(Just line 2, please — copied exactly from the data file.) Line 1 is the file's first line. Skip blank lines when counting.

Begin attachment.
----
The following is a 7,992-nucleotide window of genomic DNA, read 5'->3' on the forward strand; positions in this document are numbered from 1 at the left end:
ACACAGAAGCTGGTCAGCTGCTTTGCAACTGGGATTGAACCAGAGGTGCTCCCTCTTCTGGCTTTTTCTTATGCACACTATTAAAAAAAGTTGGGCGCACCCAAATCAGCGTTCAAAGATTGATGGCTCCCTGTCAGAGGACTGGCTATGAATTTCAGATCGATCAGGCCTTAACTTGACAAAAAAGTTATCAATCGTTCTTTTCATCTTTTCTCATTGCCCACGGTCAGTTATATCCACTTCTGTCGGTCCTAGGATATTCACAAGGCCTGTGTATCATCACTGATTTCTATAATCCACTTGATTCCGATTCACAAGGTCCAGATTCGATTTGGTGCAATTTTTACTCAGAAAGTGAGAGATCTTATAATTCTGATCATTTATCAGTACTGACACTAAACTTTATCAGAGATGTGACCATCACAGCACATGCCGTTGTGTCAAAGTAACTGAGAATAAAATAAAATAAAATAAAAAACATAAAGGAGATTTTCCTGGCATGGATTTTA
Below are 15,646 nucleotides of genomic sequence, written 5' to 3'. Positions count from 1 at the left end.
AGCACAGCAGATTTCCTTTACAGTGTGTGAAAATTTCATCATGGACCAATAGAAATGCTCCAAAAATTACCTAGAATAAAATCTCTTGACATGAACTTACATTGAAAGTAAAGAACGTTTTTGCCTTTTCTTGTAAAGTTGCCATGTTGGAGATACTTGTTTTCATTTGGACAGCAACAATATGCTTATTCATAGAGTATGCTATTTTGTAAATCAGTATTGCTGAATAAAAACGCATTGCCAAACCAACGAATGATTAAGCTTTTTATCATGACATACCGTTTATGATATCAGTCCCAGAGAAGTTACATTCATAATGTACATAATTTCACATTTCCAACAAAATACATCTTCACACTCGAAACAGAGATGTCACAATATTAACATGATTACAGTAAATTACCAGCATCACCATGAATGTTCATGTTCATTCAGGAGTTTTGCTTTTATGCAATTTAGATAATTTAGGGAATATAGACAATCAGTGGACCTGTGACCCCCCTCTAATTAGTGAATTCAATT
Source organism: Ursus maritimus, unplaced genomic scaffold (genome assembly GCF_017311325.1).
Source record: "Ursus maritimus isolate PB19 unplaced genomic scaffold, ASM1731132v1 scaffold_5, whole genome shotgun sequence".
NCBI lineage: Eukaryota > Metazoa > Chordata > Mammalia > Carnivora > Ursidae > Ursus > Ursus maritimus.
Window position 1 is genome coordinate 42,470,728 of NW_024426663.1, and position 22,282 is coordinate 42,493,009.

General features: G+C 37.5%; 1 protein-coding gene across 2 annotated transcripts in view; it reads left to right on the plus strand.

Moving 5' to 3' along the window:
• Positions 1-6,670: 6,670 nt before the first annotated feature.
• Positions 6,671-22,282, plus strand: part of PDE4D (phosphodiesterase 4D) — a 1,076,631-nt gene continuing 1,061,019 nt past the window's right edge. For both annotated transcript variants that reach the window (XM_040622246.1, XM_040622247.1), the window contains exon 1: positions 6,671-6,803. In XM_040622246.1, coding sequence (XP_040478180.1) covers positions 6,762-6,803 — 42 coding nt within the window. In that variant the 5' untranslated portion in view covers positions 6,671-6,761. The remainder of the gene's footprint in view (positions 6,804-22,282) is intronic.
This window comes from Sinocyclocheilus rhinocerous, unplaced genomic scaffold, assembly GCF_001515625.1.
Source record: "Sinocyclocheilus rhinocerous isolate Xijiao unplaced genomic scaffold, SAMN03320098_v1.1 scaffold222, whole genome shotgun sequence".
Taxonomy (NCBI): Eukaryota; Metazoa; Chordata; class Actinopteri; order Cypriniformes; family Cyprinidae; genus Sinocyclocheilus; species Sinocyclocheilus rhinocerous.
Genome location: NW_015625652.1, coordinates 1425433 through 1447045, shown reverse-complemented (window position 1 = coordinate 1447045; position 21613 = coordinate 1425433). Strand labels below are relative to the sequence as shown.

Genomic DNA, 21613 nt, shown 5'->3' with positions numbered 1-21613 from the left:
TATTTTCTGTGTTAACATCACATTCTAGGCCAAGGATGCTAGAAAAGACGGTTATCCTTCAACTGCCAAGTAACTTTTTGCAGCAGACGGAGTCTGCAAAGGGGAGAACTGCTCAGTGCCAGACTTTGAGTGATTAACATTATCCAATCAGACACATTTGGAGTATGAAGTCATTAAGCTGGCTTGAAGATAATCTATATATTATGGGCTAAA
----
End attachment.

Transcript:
ACACAGAAGCTGGTCAGCTGCTTTGCAACTGGGATTGAACCAGAGGTGCTCCCTCTTCTGGCTTTTTCTTATGCACACTATTAAAAAAAGTTGGGCGCACCCAAATCAGCGTTCAAAGATTGATGGCTCCCTGTCAGAGGACTGGCTATGAATTTCAGATCGATCAGGCCTTAACTTGACAAAAAAGTTATCAATCGTTCTTTTCATCTTTTCTCATTGCCCACGGTCAGTTATATCCACTTCTGTCGGTCCTAGGATATTCACAAGGCCTGTGTATCATCACTGATTTCTATAATCCACTTGATTCCGATTCACAAGGTCCAGATTCGATTTGGTGCAATTTTTACTCAGAAAGTGAGAGATCTTATAATTCTGATCATTTATCAGTACTGACACTAAACTTTATCAGAGATGTGACCATCACAGCACATGCCGTTGTGTCAAAGTAACTGAGAATAAAATAAAATAAAATAAAAAACATAAAGGAGATTTTCCTGGCATGGATTTTA